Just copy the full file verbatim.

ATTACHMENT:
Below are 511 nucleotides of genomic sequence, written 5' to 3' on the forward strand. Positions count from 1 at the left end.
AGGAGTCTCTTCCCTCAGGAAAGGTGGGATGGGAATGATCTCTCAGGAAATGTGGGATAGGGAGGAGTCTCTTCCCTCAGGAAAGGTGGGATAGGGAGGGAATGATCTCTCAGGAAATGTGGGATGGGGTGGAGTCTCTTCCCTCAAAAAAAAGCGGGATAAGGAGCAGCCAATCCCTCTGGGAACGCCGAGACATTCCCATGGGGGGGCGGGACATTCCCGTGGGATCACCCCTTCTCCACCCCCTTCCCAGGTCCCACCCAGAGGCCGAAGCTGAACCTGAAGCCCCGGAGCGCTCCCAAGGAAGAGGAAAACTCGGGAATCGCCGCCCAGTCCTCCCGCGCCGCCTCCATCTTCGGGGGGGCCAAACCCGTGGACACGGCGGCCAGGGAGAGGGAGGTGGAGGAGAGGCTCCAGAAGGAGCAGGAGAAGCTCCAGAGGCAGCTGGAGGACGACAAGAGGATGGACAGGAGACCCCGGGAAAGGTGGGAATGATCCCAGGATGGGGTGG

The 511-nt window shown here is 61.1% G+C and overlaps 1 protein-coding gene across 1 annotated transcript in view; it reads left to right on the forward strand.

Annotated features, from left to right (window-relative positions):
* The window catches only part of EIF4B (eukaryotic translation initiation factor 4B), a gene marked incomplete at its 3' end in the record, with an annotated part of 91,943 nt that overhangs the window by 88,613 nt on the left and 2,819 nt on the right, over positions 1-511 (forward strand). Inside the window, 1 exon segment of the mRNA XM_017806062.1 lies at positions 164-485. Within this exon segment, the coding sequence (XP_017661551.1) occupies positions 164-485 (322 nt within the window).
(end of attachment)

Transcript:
Below are 511 nucleotides of genomic sequence, written 5' to 3' on the forward strand. Positions count from 1 at the left end.
AGGAGTCTCTTCCCTCAGGAAAGGTGGGATGGGAATGATCTCTCAGGAAATGTGGGATAGGGAGGAGTCTCTTCCCTCAGGAAAGGTGGGATAGGGAGGGAATGATCTCTCAGGAAATGTGGGATGGGGTGGAGTCTCTTCCCTCAAAAAAAAGCGGGATAAGGAGCAGCCAATCCCTCTGGGAACGCCGAGACATTCCCATGGGGGGGCGGGACATTCCCGTGGGATCACCCCTTCTCCACCCCCTTCCCAGGTCCCACCCAGAGGCCGAAGCTGAACCTGAAGCCCCGGAGCGCTCCCAAGGAAGAGGAAAACTCGGGAATCGCCGCCCAGTCCTCCCGCGCCGCCTCCATCTTCGGGGGGGCCAAACCCGTGGACACGGCGGCCAGGGAGAGGGAGGTGGAGGAGAGGCTCCAGAAGGAGCAGGAGAAGCTCCAGAGGCAGCTGGAGGACGACAAGAGGATGGACAGGAGACCCCGGGAAAGGTGGGAATGATCCCAGGATGGGGTGG

The 511-nt window shown here is 61.1% G+C and overlaps 1 protein-coding gene across 1 annotated transcript in view; it reads left to right on the forward strand.

Annotated features, from left to right (window-relative positions):
* The window catches only part of EIF4B (eukaryotic translation initiation factor 4B), a gene marked incomplete at its 3' end in the record, with an annotated part of 91,943 nt that overhangs the window by 88,613 nt on the left and 2,819 nt on the right, over positions 1-511 (forward strand). Inside the window, 1 exon segment of the mRNA XM_017806062.1 lies at positions 164-485. Within this exon segment, the coding sequence (XP_017661551.1) occupies positions 164-485 (322 nt within the window).